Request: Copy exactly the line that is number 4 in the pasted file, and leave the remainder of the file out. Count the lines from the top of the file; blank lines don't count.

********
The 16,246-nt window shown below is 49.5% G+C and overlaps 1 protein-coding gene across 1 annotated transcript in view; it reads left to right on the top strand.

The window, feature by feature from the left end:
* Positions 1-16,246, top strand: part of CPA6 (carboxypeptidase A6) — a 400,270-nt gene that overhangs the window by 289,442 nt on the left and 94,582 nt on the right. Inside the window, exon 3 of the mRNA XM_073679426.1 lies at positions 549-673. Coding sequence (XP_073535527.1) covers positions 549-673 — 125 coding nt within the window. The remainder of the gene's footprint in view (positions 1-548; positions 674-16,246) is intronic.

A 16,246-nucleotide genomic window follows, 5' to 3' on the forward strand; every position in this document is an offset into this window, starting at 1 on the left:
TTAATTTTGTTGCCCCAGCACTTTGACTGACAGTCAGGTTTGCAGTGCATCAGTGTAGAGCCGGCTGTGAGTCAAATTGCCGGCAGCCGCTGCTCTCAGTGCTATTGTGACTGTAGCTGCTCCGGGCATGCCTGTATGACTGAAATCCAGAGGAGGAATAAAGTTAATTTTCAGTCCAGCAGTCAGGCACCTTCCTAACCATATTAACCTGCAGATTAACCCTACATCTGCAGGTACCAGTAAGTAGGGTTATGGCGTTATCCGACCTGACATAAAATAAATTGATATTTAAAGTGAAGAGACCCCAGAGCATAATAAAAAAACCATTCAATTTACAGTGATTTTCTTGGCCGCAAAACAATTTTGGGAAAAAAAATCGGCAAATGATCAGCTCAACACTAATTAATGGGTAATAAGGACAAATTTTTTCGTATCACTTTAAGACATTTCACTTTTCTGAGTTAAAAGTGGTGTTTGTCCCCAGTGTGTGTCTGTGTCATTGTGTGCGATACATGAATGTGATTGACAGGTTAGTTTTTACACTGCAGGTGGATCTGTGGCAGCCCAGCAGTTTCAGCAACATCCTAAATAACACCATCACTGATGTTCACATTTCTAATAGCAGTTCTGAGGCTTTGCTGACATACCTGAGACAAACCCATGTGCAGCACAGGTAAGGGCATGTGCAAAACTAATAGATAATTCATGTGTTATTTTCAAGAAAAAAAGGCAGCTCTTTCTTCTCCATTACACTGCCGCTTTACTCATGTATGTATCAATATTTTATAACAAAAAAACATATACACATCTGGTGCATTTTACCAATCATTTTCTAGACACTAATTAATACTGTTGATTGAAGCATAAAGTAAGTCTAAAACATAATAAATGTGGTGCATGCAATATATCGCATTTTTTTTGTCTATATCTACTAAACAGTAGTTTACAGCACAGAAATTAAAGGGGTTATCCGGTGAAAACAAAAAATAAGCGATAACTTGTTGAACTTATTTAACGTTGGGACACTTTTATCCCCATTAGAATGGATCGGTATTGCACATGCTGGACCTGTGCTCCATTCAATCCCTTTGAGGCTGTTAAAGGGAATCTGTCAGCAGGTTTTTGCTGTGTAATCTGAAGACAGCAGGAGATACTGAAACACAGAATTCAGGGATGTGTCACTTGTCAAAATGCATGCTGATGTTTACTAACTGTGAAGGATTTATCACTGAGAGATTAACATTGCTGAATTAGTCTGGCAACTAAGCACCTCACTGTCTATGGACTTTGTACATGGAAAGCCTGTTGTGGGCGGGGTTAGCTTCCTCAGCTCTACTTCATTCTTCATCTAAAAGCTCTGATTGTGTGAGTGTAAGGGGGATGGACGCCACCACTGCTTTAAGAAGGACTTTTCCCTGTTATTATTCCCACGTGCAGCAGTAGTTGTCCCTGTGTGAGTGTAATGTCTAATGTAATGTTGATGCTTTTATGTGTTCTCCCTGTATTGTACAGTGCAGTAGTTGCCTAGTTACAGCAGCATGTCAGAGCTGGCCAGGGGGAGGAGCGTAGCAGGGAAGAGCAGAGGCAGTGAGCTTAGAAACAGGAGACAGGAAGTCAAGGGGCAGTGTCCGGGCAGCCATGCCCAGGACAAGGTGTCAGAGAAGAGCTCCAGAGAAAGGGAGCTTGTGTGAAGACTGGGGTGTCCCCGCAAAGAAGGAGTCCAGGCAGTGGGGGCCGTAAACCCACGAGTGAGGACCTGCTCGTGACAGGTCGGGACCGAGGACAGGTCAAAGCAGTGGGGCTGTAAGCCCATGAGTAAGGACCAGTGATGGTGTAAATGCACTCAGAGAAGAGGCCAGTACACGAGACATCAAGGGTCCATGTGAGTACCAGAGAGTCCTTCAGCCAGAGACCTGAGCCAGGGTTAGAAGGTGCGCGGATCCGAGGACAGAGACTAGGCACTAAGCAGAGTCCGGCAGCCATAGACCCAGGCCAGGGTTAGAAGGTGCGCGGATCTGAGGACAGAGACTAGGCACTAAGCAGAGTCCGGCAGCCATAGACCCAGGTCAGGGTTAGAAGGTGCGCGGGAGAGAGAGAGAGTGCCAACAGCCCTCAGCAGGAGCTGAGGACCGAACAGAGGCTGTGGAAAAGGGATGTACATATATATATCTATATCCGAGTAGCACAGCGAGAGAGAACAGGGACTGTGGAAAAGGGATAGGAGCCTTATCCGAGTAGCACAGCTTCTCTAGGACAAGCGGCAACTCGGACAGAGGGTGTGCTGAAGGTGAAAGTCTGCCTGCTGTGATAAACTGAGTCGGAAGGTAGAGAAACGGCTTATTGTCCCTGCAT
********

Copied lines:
A 16,246-nucleotide genomic window follows, 5' to 3' on the forward strand; every position in this document is an offset into this window, starting at 1 on the left: